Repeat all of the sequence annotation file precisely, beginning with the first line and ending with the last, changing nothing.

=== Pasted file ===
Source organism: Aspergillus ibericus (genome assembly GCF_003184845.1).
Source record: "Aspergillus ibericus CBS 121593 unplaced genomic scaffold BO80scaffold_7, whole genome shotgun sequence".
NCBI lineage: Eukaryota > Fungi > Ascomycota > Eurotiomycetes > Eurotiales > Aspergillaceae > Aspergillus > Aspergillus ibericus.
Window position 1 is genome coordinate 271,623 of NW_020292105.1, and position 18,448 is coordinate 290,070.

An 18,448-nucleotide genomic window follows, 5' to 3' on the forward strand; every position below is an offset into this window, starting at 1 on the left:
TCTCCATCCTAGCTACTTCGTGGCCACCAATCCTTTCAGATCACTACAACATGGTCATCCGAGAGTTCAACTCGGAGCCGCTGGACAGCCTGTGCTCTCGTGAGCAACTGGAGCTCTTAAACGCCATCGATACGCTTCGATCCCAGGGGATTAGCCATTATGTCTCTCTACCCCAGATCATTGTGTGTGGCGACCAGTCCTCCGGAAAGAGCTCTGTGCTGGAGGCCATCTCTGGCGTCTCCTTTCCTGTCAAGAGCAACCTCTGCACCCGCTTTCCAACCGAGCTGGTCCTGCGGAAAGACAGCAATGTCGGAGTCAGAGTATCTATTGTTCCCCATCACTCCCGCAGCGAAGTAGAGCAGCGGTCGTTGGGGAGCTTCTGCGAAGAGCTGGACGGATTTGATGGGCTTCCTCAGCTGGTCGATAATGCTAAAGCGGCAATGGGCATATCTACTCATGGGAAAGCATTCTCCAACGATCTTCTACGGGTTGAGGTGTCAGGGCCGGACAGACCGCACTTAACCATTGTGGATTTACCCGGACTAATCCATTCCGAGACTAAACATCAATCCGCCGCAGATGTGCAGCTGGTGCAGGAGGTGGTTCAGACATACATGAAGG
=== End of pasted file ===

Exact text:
Source organism: Aspergillus ibericus (genome assembly GCF_003184845.1).
Source record: "Aspergillus ibericus CBS 121593 unplaced genomic scaffold BO80scaffold_7, whole genome shotgun sequence".
NCBI lineage: Eukaryota > Fungi > Ascomycota > Eurotiomycetes > Eurotiales > Aspergillaceae > Aspergillus > Aspergillus ibericus.
Window position 1 is genome coordinate 271,623 of NW_020292105.1, and position 18,448 is coordinate 290,070.

An 18,448-nucleotide genomic window follows, 5' to 3' on the forward strand; every position below is an offset into this window, starting at 1 on the left:
TCTCCATCCTAGCTACTTCGTGGCCACCAATCCTTTCAGATCACTACAACATGGTCATCCGAGAGTTCAACTCGGAGCCGCTGGACAGCCTGTGCTCTCGTGAGCAACTGGAGCTCTTAAACGCCATCGATACGCTTCGATCCCAGGGGATTAGCCATTATGTCTCTCTACCCCAGATCATTGTGTGTGGCGACCAGTCCTCCGGAAAGAGCTCTGTGCTGGAGGCCATCTCTGGCGTCTCCTTTCCTGTCAAGAGCAACCTCTGCACCCGCTTTCCAACCGAGCTGGTCCTGCGGAAAGACAGCAATGTCGGAGTCAGAGTATCTATTGTTCCCCATCACTCCCGCAGCGAAGTAGAGCAGCGGTCGTTGGGGAGCTTCTGCGAAGAGCTGGACGGATTTGATGGGCTTCCTCAGCTGGTCGATAATGCTAAAGCGGCAATGGGCATATCTACTCATGGGAAAGCATTCTCCAACGATCTTCTACGGGTTGAGGTGTCAGGGCCGGACAGACCGCACTTAACCATTGTGGATTTACCCGGACTAATCCATTCCGAGACTAAACATCAATCCGCCGCAGATGTGCAGCTGGTGCAGGAGGTGGTTCAGACATACATGAAGG